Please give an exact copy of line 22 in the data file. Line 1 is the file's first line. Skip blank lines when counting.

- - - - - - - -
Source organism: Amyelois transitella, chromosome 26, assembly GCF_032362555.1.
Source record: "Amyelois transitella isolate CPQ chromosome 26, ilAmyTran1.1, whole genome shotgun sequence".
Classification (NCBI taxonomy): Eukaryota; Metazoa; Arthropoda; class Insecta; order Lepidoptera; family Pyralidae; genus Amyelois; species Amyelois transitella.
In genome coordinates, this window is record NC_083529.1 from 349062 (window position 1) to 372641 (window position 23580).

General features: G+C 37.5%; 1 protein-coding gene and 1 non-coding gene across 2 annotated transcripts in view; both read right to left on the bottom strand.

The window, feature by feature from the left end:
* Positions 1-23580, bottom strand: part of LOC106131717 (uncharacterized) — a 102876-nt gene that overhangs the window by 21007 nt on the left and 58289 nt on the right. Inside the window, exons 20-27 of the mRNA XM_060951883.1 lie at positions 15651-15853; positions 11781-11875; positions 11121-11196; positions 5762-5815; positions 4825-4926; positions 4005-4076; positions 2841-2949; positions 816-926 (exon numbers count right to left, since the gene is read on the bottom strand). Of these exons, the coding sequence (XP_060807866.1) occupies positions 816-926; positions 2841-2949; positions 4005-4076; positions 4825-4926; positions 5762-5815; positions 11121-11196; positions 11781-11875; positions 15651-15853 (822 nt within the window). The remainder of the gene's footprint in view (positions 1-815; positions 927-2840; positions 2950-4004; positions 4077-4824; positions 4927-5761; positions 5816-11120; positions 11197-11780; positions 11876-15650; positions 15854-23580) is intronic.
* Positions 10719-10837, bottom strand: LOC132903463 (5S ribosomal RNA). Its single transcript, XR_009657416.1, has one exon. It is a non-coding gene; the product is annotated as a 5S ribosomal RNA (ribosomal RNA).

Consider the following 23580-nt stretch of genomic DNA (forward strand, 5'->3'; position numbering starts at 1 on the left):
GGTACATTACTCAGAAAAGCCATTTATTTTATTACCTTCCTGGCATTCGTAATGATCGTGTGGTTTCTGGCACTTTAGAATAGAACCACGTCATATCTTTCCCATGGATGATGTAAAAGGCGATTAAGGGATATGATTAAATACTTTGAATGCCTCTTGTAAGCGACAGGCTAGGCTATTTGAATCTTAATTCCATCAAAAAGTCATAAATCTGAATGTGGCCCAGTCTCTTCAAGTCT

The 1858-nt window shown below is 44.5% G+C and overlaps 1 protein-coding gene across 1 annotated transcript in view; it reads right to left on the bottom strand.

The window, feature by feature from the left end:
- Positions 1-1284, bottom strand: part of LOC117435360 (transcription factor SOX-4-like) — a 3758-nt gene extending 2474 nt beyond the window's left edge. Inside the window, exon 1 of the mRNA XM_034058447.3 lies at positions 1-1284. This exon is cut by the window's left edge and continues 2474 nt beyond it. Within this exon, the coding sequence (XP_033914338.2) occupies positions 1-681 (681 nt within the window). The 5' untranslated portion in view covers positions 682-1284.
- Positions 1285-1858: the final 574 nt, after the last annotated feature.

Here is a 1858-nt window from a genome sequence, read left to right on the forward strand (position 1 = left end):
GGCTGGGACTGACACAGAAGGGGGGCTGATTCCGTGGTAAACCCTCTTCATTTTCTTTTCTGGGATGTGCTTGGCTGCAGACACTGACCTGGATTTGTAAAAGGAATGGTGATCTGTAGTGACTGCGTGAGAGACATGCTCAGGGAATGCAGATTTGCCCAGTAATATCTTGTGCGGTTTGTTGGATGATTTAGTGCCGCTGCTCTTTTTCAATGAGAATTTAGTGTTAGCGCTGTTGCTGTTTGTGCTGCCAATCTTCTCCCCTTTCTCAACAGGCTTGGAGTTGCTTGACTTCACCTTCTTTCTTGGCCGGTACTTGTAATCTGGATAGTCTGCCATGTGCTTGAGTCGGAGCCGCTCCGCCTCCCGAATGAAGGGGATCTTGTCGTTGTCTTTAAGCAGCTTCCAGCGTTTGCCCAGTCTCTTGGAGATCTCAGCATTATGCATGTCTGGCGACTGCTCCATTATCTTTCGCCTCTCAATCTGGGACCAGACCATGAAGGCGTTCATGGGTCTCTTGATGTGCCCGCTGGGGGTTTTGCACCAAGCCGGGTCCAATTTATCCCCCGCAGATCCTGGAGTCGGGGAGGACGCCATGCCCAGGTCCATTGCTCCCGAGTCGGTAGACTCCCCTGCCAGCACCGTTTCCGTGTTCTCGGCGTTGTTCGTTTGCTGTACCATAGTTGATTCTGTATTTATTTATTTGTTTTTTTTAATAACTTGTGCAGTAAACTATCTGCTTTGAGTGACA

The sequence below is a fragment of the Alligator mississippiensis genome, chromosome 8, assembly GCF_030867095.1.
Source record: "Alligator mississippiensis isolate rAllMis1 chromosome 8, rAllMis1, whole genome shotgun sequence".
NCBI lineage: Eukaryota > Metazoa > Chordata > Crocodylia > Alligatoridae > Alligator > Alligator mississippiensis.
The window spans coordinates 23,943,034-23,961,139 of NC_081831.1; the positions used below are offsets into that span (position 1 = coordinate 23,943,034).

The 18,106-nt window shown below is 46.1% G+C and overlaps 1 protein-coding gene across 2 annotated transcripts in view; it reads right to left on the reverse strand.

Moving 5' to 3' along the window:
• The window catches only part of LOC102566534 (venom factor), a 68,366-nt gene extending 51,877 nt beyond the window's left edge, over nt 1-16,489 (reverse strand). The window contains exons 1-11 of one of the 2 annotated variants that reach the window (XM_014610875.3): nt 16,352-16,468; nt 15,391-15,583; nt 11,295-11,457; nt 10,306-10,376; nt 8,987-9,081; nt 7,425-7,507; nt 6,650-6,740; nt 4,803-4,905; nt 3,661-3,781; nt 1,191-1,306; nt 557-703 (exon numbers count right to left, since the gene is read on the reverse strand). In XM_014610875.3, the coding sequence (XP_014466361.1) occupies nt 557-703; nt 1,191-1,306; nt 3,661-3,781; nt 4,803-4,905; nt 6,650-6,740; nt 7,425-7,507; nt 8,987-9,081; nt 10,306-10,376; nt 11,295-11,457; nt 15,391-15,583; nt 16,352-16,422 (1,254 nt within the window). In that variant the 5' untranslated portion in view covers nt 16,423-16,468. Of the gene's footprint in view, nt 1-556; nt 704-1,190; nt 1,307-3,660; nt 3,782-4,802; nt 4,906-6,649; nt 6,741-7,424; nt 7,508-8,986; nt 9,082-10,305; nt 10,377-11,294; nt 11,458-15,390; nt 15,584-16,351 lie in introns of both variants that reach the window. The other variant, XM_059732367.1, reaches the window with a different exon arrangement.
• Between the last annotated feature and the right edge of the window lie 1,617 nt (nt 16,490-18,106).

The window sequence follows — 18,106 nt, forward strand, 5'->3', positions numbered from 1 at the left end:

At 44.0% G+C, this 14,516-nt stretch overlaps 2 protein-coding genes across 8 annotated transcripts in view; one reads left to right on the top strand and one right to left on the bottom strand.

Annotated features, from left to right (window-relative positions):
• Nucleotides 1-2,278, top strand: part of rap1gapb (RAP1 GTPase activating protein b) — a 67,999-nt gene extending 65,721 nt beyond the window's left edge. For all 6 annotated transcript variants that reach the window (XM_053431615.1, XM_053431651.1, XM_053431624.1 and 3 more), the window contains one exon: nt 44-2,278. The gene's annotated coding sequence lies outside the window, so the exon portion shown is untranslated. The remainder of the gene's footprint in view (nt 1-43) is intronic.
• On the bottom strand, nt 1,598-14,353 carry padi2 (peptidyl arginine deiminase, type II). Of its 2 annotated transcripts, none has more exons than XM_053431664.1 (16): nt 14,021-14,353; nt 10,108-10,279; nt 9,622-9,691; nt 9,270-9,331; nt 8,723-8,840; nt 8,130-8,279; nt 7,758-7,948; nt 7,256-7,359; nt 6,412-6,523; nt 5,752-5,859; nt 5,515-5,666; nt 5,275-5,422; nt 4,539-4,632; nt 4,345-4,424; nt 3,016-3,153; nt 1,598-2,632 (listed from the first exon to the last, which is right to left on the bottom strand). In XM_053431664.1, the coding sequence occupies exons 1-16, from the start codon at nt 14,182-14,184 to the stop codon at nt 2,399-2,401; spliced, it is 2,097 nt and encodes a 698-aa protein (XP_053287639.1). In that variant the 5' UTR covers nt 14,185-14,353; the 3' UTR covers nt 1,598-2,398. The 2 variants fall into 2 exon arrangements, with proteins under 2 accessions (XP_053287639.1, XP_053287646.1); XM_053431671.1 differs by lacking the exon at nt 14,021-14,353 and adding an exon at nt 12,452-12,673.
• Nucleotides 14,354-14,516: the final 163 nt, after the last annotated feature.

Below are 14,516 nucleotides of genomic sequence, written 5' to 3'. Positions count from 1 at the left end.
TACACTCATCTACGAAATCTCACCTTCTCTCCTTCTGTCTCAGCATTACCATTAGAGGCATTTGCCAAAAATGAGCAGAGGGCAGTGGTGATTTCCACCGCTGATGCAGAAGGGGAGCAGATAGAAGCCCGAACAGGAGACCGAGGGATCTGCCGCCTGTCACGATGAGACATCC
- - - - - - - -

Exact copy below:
Moving 5' to 3' along the window: